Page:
He put his hands on his hips, military style, and began his address. He spoke firmly and directly, his feet planted, his spine straight, a little bit of the King of Siam in his posture. He called us “men.” He looked us in the eye. He said there would be “one voice” for discipline under his regime -“mine.”
Personally, I was ready to shave my head and yell, “SIR, YES, SIR!”
Rod Marinelli, the new Lions coach, may have never skippered an NFL game, but he sure commandeered his news conference like a man who popped from the womb as a staff sergeant. He took the moment, shook it out, made it stand up straight and salute him. Before he had spoken five minutes Thursday, he already had suggested talk was cheap, only performance mattered, and players and coaches – himself included – should be judged “by the tape.”
At one point, he even stepped from the podium and demonstrated a blocking technique. I saw Jim Brandstatter, a Lions broadcaster who was once a darn good offensive lineman, and I thought old Brandy was gonna drop into his stance and knock over a few cameramen.
“I’m not interested in Pro Bowl players; I’m interested in championship players,” Marinelli declared.
And this: “It’s a show me’ game.”
At one point he said the most important thing is “the untalented issues.”
And I thought, wow, he IS a perfect fit for the Lions.
But what he meant were things like fundamentals, finishing plays, small details. You know, the stuff of crew cuts and muddy helmets.
“I understand football character,” Marinelli said. “Guys who love football and want to be a champion. I’ve been around that, so I know what to look for.”
Wow. If even half of that is true, the franchise has to improve. Heck, Marinelli could scare the Lions into at least three victories.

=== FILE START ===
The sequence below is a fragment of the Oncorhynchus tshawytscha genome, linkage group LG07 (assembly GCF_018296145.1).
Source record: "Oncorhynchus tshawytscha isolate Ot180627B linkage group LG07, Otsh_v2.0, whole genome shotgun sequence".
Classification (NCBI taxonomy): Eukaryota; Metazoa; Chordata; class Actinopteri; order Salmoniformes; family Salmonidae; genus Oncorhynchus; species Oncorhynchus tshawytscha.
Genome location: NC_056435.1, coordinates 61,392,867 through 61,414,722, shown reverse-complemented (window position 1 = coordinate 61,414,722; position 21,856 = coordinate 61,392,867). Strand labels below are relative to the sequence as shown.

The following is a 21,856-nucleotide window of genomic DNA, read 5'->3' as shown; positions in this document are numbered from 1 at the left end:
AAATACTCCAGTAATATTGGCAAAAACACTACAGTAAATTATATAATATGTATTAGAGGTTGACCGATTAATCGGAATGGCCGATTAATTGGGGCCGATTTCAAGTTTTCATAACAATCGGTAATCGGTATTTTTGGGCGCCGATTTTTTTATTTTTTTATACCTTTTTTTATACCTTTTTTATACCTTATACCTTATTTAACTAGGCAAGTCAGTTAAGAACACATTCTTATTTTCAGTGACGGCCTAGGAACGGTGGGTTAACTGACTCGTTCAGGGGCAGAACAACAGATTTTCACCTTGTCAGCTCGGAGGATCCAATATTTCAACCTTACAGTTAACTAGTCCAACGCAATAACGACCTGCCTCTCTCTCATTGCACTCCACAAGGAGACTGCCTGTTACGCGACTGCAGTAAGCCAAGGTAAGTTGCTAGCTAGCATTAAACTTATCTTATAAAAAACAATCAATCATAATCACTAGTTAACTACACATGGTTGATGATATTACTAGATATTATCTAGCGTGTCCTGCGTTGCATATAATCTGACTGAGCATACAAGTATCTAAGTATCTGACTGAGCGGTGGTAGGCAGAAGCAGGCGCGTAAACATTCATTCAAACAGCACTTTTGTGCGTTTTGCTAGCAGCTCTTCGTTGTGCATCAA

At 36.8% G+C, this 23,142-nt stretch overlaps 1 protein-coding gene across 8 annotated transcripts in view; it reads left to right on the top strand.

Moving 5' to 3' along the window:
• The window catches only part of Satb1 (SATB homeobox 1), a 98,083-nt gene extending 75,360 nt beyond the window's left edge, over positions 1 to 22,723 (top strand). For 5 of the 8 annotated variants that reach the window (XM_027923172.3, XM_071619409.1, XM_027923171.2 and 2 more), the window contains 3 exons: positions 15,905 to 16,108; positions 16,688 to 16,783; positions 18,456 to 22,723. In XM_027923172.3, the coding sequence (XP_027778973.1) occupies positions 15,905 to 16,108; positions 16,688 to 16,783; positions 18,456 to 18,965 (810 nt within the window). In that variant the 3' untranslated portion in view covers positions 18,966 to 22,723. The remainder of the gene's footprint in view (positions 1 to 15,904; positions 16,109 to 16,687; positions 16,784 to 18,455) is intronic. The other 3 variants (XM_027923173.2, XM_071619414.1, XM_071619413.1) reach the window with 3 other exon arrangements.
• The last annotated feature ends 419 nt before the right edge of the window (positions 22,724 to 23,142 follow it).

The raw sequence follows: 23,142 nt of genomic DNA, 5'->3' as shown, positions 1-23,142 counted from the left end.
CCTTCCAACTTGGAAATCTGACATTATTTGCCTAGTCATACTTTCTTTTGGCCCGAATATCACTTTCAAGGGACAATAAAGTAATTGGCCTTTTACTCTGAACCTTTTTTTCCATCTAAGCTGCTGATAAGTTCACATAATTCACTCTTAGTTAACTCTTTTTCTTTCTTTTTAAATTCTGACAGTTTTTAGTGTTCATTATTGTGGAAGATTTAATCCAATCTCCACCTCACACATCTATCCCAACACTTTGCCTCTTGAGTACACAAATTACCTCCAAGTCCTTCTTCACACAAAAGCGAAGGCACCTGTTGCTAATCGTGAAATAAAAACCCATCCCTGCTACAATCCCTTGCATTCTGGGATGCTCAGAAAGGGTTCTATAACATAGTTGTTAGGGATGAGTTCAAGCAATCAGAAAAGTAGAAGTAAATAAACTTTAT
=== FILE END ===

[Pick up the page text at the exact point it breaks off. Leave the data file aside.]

Coaching the right way
In my time covering this team, I have seen Darryl Rogers, Wayne Fontes, Bobby Ross, Gary Moeller, Marty Mornhinweg and Steve Mariucci all address the media to start their tenures. None of them did it as unflinchingly as Marinelli. None.
Rogers was flimflammy. Fontes was a clown. Ross barked. Moeller never knew his status. Mornhinweg – well, he was a lost cause from his opening statements. And Mariucci was easygoing and cerebral.
Marinelli, in his crisp black suit, white shirt and blue tie, reminded me of Ed Harris playing John Glenn in “The Right Stuff.” There was a glint in his eye, and his mouth curled often into a sly smile. He’s 56. He has waited a long time. He’s a Vietnam vet. And I know this much. I would not want to take on his troops in any war games.
But can he coach?
Well, that’s the question, isn’t it? Giving a good news conference won’t get you to the Super Bowl. Marinelli certainly can create great defensive linemen. (He was the man behind Warren Sapp and Simeon Rice in Tampa Bay.) And if you know defensive linemen, you know offensive linemen, so those elements should be in good hands. There are some people – Bo Schembechler comes to mind – who figure if you have great linemen, you’re already gonna win.
But how will the new guy handle quarterbacks, running backs, defensive backs and the increasingly diva-like wide receivers? There are just as many Randy Mosses in football as there are Brian Urlachers, maybe more, and in general, skill players require different motivation than defensive linemen. You can’t just throw raw hamburger out there and expect them to pounce.
“I just believe you coach each man independently,” Marinelli said. “You’ve got to spend time showing him how good he can be. We just have standards. I’ve got to get each man to understand the standard I have for him.”
Marinelli’s most important standard might be the one he sets for the offensive coordinator he hires, since he is likely to rely on that person for most of the points. If there is any doubt about Marinelli, it is how he’ll make the transition from molding a small element of the team (linemen) to overseeing the entire operation.